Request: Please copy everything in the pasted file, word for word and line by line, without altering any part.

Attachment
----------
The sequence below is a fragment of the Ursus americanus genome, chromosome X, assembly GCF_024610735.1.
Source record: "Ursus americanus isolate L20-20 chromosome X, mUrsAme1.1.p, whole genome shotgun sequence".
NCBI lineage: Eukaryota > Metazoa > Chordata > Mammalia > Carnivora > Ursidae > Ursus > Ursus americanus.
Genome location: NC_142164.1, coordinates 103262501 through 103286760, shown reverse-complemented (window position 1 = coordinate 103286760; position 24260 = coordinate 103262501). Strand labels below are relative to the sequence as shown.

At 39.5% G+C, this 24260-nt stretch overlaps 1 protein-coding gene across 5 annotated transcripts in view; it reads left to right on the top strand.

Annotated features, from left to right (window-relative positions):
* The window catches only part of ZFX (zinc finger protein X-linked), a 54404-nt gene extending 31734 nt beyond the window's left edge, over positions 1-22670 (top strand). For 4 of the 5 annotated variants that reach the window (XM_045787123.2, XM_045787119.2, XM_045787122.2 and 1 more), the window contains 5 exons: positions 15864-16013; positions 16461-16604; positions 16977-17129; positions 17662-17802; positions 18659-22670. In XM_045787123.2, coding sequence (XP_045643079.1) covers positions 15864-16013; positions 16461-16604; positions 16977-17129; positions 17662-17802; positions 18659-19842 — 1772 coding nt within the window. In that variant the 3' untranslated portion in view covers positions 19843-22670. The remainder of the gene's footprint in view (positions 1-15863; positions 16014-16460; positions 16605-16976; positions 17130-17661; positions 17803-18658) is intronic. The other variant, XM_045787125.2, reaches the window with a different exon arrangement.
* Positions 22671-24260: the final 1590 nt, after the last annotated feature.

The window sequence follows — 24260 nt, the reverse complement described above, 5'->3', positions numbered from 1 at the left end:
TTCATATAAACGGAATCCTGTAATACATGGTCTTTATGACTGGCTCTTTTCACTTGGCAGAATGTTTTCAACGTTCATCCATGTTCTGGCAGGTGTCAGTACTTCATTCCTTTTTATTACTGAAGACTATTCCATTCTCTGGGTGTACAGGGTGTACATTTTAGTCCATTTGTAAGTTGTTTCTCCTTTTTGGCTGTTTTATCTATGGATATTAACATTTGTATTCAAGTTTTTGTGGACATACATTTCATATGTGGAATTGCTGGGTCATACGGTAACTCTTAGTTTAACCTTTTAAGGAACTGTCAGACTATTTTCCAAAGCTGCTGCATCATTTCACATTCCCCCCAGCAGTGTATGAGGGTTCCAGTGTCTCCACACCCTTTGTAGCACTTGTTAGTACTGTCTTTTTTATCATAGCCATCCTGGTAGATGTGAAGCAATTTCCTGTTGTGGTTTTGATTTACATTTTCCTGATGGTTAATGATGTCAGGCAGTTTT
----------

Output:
The sequence below is a fragment of the Ursus americanus genome, chromosome X, assembly GCF_024610735.1.
Source record: "Ursus americanus isolate L20-20 chromosome X, mUrsAme1.1.p, whole genome shotgun sequence".
NCBI lineage: Eukaryota > Metazoa > Chordata > Mammalia > Carnivora > Ursidae > Ursus > Ursus americanus.
Genome location: NC_142164.1, coordinates 103262501 through 103286760, shown reverse-complemented (window position 1 = coordinate 103286760; position 24260 = coordinate 103262501). Strand labels below are relative to the sequence as shown.

At 39.5% G+C, this 24260-nt stretch overlaps 1 protein-coding gene across 5 annotated transcripts in view; it reads left to right on the top strand.

Annotated features, from left to right (window-relative positions):
* The window catches only part of ZFX (zinc finger protein X-linked), a 54404-nt gene extending 31734 nt beyond the window's left edge, over positions 1-22670 (top strand). For 4 of the 5 annotated variants that reach the window (XM_045787123.2, XM_045787119.2, XM_045787122.2 and 1 more), the window contains 5 exons: positions 15864-16013; positions 16461-16604; positions 16977-17129; positions 17662-17802; positions 18659-22670. In XM_045787123.2, coding sequence (XP_045643079.1) covers positions 15864-16013; positions 16461-16604; positions 16977-17129; positions 17662-17802; positions 18659-19842 — 1772 coding nt within the window. In that variant the 3' untranslated portion in view covers positions 19843-22670. The remainder of the gene's footprint in view (positions 1-15863; positions 16014-16460; positions 16605-16976; positions 17130-17661; positions 17803-18658) is intronic. The other variant, XM_045787125.2, reaches the window with a different exon arrangement.
* Positions 22671-24260: the final 1590 nt, after the last annotated feature.

The window sequence follows — 24260 nt, the reverse complement described above, 5'->3', positions numbered from 1 at the left end:
TTCATATAAACGGAATCCTGTAATACATGGTCTTTATGACTGGCTCTTTTCACTTGGCAGAATGTTTTCAACGTTCATCCATGTTCTGGCAGGTGTCAGTACTTCATTCCTTTTTATTACTGAAGACTATTCCATTCTCTGGGTGTACAGGGTGTACATTTTAGTCCATTTGTAAGTTGTTTCTCCTTTTTGGCTGTTTTATCTATGGATATTAACATTTGTATTCAAGTTTTTGTGGACATACATTTCATATGTGGAATTGCTGGGTCATACGGTAACTCTTAGTTTAACCTTTTAAGGAACTGTCAGACTATTTTCCAAAGCTGCTGCATCATTTCACATTCCCCCCAGCAGTGTATGAGGGTTCCAGTGTCTCCACACCCTTTGTAGCACTTGTTAGTACTGTCTTTTTTATCATAGCCATCCTGGTAGATGTGAAGCAATTTCCTGTTGTGGTTTTGATTTACATTTTCCTGATGGTTAATGATGTCAGGCAGTTTT